How the Income Statement appears in the Business Plan


The first statement appearing in the financial plan is your Forecasted Income Statement. An Income Statement is a financial tool used to determine whether a company earned a profit or incurred a loss within a given time frame. An income statement is developed by listing all revenues (sales) within a specific time frame, listing all expenses within the same time frame and subtracting the expenses from the revenues to arrive at Earnings Before Taxes (EBT) for that time frame. Income taxes are then calculated and subtracted from earnings before taxes to arrive at a company's Net Income after taxes or what many people refer to as - THE BOTTOM LINE.

If you plan to open a new business or plan on expanding an existing one, you will not have actual revenues or expenses. In this case, you will be required to anticipate (forecast) revenues and expenses over a one year period, for a minimum of three years. In other words, you will have to construct what is known as an annual forecasted income statement for three years. The forecasted Income statement will show investors such as banks, governments, and private entities if and when your business plans to make a profit.

The forecasted income statements for three years should appear on One Page. Moreover, the one page will consist of three columns - one column for your first year forecasted income statement, one column for the second year forecasted income statement, and one column for your third year forecasted income statement. Below provides an example of how your forecasted income statements should appear.


200X *
Total Revenue from Sales (note 1) $582,401 $673,775 $784,411
Cost of Goods Sold (note 2) $130,191 $146,378 $152,846
GROSS MARGIN ** $452,210 $527,397 $631,566
Advertising Expense (note 3) $130,000 $150,000 $170,000
Wages & Benefits (note 4) $122,366 $136,153 $167,421
Casual Labor (note 5) $ 2,400 $ 3,000 $ 3,600
Office Supplies (note 6) $ 1,500 $ 1,715 $ 1,908
Rent Expense (note 7) $ 12,000 $ 12,600 $ 13,230
Telephone/Fax Expense (note 8) $ 3,600 $ 3,840 $ 4,080
Professional Services (note 9) $ 7,000 $ 3,500 $ 4,000
Insurance Expenses (note 10) $ 1,500 $ 1,650 $ 1,815
Toll-free Charges above Variable Cost (note 11) $ 15,685 $ 20,706 $ 25,408
Bad Debt Expense (note 12) $ 5,824 $ 6,738 $ 7,844
Interest on Operating Loan (note 13) $ 2,000 $ nil $ nil
Internet Storage & Accounts Expense (note 14) $ 2,550 $ 2,700 $ 2,865
Miscellaneous Expenses (note 15) $ 2,400 $ 2,600 $ 2,800
Depreciation Exp. - Equipment (note 16) $ 3,142 $ 4,392 $ 6,392
Depreciation Exp. - Furniture (note 17) $ 606 $ 906 $ 1,306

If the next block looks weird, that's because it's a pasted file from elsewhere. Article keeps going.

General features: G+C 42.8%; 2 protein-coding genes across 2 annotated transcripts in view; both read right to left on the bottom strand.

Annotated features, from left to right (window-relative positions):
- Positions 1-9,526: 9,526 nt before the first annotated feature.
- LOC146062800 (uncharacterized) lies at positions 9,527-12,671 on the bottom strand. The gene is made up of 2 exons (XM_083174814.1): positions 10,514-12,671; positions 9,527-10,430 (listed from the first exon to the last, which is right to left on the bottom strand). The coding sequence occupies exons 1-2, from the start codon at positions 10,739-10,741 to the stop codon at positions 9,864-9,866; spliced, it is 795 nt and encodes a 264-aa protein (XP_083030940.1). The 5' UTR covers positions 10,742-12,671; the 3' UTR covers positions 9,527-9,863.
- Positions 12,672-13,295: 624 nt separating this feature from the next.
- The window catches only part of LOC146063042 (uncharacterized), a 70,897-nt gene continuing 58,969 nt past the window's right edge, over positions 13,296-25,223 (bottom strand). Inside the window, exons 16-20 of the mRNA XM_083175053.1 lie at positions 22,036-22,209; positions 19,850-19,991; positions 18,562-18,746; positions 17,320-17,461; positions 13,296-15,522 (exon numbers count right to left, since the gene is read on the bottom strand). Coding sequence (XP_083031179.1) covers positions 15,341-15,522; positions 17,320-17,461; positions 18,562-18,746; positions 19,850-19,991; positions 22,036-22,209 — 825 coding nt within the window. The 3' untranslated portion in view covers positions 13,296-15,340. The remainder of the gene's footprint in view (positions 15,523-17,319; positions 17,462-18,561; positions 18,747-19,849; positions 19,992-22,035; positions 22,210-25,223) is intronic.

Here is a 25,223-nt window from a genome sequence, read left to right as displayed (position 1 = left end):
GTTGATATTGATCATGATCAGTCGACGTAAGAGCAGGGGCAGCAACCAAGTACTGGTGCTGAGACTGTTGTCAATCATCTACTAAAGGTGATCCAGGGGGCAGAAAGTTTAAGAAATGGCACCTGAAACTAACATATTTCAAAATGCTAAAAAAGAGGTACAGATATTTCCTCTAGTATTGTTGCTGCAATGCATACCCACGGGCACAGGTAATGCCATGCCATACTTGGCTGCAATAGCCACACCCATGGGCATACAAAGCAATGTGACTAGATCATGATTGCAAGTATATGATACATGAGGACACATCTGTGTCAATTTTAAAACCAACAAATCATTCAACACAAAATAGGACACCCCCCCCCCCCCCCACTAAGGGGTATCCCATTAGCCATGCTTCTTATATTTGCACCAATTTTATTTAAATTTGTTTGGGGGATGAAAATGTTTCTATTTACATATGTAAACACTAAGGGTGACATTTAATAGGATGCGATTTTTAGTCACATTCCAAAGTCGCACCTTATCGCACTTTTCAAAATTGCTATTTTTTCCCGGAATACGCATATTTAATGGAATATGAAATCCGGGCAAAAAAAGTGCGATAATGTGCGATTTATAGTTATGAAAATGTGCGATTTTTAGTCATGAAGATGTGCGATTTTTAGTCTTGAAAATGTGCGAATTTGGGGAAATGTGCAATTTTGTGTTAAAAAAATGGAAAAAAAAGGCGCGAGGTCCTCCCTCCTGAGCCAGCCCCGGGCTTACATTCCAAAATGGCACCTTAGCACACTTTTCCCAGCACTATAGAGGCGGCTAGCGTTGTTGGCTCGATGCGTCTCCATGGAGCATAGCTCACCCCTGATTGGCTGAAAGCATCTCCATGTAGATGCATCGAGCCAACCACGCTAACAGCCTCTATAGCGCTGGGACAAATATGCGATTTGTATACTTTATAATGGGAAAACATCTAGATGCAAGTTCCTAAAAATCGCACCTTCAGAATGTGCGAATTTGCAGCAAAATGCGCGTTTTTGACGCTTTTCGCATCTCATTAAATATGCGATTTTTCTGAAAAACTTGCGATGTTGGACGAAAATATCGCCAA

Amortization of Initial Development Costs (note 18) $ 15,924 $ 15,924 $ 15,924
Amortization of Future Development Costs (note 19) $ 24,720 $ 55,215 $ 86,575
TOTAL OPERATING EXPENSES ** $353,218 $421,638 $515,168
Net Income Before Taxes $ 98,992 $105,759 $116,397
Less: Taxes (note 20) $ 29,698 $ 31,728 $ 34,919
NET INCOME AFTER TAXES $ 69,294 $ 74,032 $ 81,478

* Ending April 200X refers to J&B's forecasted revenues and expenses from April 200W to April 200X. It does not however, include the expected expenses incurred during the product's five month development phase. For further information regarding the Company's Initial Development Costs, please refer to NOTE 18.

** Numbers are rounded


Notice after each account item that a note and a number is stated. These numbers refer to the "Notes to the Financial Statements" and allow readers (investors) the opportunity to see how J&B arrived at each account balance or value. This will become more apparent later on as we discuss Part C of the Financial Plan entitled "Notes to the Forecasted Financial Statements".

Also, notice J&B's three year Forecasted Income Statement is one page in length. The revenue and expense "items" are listed on the left hand side, while each year's forecasted revenues and expenses ("values") are shown in a column to the right. Your forecasted income statement for a three year period should appear in a similar fashion. Moreover, it is more professional and investors can compare your expected revenue and expense projections from year to year.

This concludes our discussion on how your forecasted income statements should appear in your Financial Plan. Remember it is imperative to understand the theory behind the income statement before attempting to forecast your own. To learn more about this statement, please refer to the section entitled "The Income Statement". When you understand the theory behind each financial statement and analysis, you will be equipped with the necessary tools needed to Forecast Your Own Forecasted Financial Statements.

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